Publisher description for Mexican Chicago : race, identity, and nation, 1916-39 / Gabriela F. Arredondo.


Bibliographic record and links to related information available from the Library of Congress catalog


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Counter
Mexican Chicago builds on previous studies of Mexicans in the United States while challenging static definitions of "American" and underlying assumptions of assimilation. Gabriela F. Arredondo contends that because of the revolutionary context from which they came, Mexicans in Chicago between 1916 and 1939 were not just another ethnic group working to be assimilated into a city that has a long history of incorporating newcomers. Suggesting a new understanding of identity formation, she argues that Mexicans wielded tools of identification forged in revolutionary Mexico to collectively battle the prejudices of ethnic groups that included Poles, Italians, and the Irish, as well as African Americans. By turning inward, however, Mexicans also highlighted tremendous differences among themselves, such as gender and class. In discussing this distinctive process of becoming "Mexican" in Chicago during the early twentieth century, Arredondo not only explores how that identity was constructed but also provides telling insight into the repercussions of that identity formation process.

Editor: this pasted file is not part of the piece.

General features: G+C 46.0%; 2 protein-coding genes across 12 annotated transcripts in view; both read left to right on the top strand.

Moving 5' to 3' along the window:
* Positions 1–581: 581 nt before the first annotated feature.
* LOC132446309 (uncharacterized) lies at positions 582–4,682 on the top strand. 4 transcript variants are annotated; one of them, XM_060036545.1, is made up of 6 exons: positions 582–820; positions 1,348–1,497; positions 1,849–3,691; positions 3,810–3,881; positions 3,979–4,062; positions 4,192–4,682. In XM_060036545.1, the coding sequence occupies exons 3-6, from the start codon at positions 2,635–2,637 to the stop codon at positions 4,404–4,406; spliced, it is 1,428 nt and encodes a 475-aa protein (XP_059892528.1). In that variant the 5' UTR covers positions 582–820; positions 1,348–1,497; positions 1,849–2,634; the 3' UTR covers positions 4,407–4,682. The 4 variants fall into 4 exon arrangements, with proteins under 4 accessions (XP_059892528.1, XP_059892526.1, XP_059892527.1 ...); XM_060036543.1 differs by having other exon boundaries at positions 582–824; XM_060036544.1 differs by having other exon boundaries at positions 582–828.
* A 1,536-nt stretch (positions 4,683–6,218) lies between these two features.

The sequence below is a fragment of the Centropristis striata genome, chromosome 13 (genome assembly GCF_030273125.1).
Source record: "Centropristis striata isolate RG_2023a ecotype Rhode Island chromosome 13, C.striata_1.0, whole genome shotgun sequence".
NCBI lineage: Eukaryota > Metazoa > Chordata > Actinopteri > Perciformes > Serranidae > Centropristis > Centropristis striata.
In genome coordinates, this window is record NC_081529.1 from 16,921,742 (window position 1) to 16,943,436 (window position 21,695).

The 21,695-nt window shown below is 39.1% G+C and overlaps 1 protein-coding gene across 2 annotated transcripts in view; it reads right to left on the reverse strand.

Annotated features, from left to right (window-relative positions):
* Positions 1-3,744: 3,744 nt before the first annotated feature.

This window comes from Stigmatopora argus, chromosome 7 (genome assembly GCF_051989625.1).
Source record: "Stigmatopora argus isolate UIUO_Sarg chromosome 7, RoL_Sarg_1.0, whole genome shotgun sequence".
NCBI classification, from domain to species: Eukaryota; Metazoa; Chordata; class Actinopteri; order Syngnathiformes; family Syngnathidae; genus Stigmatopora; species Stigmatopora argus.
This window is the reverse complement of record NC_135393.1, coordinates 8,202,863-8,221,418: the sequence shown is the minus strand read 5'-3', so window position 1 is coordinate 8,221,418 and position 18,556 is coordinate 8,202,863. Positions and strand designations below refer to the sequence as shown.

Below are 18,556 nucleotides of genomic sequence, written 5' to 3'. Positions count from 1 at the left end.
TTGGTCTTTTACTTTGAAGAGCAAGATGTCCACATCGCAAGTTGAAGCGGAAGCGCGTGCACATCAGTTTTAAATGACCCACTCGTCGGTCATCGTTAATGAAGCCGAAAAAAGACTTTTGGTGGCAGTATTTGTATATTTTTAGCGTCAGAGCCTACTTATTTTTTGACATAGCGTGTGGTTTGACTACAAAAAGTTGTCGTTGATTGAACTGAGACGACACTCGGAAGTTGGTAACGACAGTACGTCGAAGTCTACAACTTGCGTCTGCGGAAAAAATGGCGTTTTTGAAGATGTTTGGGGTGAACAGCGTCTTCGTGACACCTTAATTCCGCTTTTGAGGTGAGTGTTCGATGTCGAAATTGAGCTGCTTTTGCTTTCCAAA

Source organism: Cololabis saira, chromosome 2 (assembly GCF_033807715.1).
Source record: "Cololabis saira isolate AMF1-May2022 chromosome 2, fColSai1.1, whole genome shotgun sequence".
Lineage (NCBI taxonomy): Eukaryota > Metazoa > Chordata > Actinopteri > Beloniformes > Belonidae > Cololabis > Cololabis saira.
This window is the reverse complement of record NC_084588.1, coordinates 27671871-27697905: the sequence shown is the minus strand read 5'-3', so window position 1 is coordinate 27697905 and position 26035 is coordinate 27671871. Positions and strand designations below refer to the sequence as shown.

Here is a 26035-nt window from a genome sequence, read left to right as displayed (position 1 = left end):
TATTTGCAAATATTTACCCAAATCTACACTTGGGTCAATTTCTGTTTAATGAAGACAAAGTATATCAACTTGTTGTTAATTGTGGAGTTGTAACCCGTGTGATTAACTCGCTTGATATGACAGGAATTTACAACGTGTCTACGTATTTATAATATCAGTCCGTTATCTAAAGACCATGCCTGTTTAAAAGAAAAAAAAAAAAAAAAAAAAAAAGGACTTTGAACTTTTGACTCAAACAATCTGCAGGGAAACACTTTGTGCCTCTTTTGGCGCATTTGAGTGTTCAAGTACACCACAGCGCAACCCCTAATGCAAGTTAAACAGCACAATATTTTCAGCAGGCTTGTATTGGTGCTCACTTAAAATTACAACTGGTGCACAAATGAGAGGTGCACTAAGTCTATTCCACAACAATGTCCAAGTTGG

Library of Congress subject headings for this publication:
Mexican Americans -- Illinois -- Chicago -- Social conditions -- 20th century.
Mexican Americans -- Race identity -- Illinois -- Chicago -- History -- 20th century.
Mexican Americans -- Illinois -- Chicago -- Ethnic identity -- History -- 20th century.
Immigrants -- Illinois -- Chicago -- Social conditions -- 20th century.
Chicago (Ill.) -- Race relations -- History -- 20th century.
Chicago (Ill.) -- Ethnic relations -- History -- 20th century.